Quercetin: Your Protection Against Stress
Among quercetin’s many profound effects on your health is its ability to reduce cortisol levels. Cortisol is produced as part of a complex series of stimuli (stressors) and reactions to those stressors.
The body’s initial response to stress begins in the hypothalamus, which is located just above the brainstem. The hypothalamus releases two hormones, corticotropin-releasing hormone (CRH) and arginine-vassopressin (AVP). CRH and AVP in turn activate the HPA axis, an interactive feedback series involving the hypothalamus, pituitary gland, and the adrenal glands.
The adrenal glands produce cortisol as part of this process.
Cortisol is not all bad, of course; it is a necessary component of various body reactions. It helps regulate sodium and potassium levels, for example, and certainly is vital in the “fight or flight” response. But too much cortisol can have a detrimental effect on your health.
For example, cortisol weakens the immune system by blocking T-cells and generally stifling the immune response. In addition, elevated cortisol levels can cause memory loss.
Here’s Where Quercetin Comes In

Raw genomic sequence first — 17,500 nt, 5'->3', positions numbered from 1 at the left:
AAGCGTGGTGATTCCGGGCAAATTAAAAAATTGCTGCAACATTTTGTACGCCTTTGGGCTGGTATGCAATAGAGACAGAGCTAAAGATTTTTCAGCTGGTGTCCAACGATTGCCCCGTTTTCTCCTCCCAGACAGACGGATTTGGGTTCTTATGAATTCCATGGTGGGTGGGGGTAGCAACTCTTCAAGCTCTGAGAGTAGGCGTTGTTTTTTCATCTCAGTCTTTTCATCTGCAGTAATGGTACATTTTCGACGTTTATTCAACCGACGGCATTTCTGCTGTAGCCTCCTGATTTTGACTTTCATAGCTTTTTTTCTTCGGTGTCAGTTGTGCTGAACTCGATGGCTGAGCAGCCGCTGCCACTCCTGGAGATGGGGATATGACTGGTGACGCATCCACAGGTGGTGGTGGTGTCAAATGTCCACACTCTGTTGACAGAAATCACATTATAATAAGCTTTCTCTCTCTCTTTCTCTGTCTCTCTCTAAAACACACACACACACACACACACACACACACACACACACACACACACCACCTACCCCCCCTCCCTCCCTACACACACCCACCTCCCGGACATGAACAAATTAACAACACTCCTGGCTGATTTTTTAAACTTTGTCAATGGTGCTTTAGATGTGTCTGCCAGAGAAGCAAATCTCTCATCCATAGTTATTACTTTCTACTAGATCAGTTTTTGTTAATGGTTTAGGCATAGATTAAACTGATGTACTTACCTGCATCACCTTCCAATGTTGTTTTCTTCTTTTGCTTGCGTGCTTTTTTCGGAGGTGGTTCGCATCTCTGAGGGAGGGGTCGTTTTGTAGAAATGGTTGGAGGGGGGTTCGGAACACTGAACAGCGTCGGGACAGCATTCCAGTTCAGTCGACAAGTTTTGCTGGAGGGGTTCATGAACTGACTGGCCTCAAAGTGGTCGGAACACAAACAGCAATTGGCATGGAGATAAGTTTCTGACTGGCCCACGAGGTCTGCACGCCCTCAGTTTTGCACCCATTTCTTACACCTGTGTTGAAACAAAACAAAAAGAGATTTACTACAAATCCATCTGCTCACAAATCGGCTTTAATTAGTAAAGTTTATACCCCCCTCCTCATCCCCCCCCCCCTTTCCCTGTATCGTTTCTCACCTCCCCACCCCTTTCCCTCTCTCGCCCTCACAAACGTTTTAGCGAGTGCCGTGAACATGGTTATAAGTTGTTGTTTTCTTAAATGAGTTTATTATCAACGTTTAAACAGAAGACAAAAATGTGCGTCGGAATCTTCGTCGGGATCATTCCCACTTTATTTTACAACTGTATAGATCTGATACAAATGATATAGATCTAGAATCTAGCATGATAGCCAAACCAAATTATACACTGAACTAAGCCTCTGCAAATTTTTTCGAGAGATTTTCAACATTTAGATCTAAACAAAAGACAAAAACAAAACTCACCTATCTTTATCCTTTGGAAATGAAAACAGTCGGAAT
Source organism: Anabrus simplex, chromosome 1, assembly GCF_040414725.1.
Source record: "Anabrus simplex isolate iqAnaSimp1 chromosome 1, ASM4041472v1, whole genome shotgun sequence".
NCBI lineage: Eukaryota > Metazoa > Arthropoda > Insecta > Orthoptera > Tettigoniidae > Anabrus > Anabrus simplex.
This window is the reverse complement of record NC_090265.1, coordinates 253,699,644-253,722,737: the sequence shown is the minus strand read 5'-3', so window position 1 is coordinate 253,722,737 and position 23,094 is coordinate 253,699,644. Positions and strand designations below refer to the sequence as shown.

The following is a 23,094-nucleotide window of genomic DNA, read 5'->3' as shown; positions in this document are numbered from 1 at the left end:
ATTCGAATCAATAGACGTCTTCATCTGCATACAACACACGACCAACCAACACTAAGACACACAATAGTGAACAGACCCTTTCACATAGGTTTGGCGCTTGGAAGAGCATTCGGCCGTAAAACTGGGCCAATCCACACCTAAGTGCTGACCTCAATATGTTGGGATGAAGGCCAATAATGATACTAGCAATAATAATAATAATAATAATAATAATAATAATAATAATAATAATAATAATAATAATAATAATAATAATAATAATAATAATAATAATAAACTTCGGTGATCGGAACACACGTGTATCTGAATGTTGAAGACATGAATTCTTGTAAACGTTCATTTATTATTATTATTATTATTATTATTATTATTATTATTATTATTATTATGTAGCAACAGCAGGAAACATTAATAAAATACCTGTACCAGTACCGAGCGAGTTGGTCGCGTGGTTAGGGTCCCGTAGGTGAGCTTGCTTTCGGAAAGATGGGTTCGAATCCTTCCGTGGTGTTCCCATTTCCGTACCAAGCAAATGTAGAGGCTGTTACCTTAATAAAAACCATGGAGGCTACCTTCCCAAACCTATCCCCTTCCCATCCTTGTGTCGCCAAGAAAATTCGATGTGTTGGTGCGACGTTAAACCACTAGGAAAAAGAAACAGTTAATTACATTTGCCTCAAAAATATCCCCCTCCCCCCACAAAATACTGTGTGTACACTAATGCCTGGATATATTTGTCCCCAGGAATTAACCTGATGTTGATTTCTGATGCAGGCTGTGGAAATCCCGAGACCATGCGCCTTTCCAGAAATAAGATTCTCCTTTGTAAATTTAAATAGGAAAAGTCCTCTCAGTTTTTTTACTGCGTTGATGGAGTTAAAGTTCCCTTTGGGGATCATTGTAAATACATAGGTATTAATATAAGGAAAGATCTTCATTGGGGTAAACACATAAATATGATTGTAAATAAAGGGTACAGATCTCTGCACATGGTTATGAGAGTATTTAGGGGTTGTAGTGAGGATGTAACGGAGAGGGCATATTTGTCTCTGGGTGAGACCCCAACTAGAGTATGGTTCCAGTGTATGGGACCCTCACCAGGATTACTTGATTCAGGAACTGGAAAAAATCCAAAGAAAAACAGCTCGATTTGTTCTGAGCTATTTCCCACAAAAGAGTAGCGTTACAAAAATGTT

During times of prolonged stress, quercetin has been shown to suppress the release of cortisol. 1 It does this by diminishing an enzyme that is necessary for cortisol to be released into the bloodstream. By reducing cortisol levels, quercetin promotes a more alkaline environment in the body – and that is absolutely crucial for your bones to flourish.
Health Benefits Of Quercetin Beyond Your Bones
In addition to the stress-reducing effects of quercetin, research has also shown that this antioxidant aids other body systems too. For example…
- Quercetin balances blood pressure according to a 2007 study published in the Journal of Nutrition. Participants in the study experienced balanced arterial pressure after taking quercetin supplements. 2
- Cardiovascular health is improved with quercetin – research has shown its antioxidant action prevents cholesterol oxidation on artery walls 3, and quercetin also promotes blood flow in general. 4
- Respiratory health can also benefit from quercetin. Irritation of the respiratory tract, such as swelling and redness, results from your body’s histamine release. Preliminary findings suggest that quercetin inhibits the release of histamines. 5
Clearly, quercetin performs multiple health-related tasks in the body, which makes it an ideal natural solution to overall health and specific health issues.
Compare this approach to individual medicines that target one symptom and health problem at a time, such as over-the-counter (OTC) antihistamines. Inevitably, such medications have side effects. Take, for example, the OTC antihistamine Claritin (loratadine) – side effects include:
- Head pain
- Pink eye